By Deanna Pai
“Eczema can also appear unexpectedly — and while many people who have experienced it will know what to look for, some may not realize what it is,” says N.Y.C. dermatologist Marisa Garshick, M.D.
Here are 4 ways to figure out the difference.
Winter brings cozy nights in and — as many of us have experienced firsthand — dry, rough skin.
“In addition to appearing rough, flaky, and irritated, eczema skin also presents itself as patches, scales, and bumps or blisters that result in crusting,” says Melanie Palm, M.D., a dermatologist in San Diego, CA.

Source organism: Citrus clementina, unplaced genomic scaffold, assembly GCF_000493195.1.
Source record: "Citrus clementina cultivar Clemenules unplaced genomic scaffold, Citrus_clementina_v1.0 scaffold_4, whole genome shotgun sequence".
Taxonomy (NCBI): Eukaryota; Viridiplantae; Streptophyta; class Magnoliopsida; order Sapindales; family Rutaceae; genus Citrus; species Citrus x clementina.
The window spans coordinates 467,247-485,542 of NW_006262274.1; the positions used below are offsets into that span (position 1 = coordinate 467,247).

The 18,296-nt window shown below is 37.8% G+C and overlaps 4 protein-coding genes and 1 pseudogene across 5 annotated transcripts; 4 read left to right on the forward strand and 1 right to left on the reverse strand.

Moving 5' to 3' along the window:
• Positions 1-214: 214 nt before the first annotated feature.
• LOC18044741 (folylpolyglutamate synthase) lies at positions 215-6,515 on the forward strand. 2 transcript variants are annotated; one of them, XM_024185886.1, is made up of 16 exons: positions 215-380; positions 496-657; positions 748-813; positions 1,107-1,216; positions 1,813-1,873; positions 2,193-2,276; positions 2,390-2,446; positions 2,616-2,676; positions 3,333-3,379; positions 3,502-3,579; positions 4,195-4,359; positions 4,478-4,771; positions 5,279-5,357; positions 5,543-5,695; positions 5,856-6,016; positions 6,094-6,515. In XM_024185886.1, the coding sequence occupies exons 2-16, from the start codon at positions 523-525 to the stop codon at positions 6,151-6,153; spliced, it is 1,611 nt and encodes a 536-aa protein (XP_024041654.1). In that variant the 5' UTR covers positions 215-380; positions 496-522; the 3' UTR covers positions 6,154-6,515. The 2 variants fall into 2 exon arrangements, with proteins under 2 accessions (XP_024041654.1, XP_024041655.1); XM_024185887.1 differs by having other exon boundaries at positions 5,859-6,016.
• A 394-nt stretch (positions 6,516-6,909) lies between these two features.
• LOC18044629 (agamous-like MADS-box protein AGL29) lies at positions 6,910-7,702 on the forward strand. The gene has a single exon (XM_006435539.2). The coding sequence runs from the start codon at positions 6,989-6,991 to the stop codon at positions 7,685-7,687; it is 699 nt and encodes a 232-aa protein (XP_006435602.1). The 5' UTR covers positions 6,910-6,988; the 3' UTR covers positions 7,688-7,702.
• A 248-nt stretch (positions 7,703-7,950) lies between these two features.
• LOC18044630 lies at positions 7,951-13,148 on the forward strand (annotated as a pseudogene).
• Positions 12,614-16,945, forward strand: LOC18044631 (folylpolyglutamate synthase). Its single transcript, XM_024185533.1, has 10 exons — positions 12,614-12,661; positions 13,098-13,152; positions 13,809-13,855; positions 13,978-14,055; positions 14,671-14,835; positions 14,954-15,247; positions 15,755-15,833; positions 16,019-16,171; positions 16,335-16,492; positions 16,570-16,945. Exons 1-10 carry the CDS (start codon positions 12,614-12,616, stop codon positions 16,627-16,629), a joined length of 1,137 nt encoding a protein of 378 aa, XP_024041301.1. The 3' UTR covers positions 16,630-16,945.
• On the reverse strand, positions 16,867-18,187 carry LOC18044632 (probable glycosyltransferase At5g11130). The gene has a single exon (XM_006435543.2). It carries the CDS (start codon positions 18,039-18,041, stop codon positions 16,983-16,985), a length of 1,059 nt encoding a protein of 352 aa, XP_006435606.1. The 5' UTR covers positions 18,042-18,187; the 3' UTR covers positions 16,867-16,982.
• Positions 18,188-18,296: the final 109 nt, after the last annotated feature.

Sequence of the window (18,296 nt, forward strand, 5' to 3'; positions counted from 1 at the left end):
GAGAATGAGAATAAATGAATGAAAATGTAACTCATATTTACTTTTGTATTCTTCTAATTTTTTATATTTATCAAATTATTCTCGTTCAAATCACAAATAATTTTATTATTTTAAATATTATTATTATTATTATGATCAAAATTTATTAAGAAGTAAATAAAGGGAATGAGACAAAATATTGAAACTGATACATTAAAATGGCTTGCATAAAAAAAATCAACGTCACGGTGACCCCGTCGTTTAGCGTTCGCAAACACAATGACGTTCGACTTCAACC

Eczema, like acne and rosacea, is an inflammatory skin condition. So, of course, there’s a good chance that it’s going to present with signs of inflammation, the most common being redness. On the other hand, “dry skin generally does not have as much inflammation as found in eczema, so there is typically less redness,” says Garshick.
“Dry skin can also be itchy, but eczema is typically associated with inflammation, which is what can make it more itchy,” says Dr. Garshick. (Think: Itchiness that doesn’t improve even with moisturizers and lotions.)
Eczema knows no bounds. “Eczema can involve different areas of the body, including the eyelids and the area around the mouth,” says Dr. Garshick. You can also get those rashes and itchy patches below the neck, too.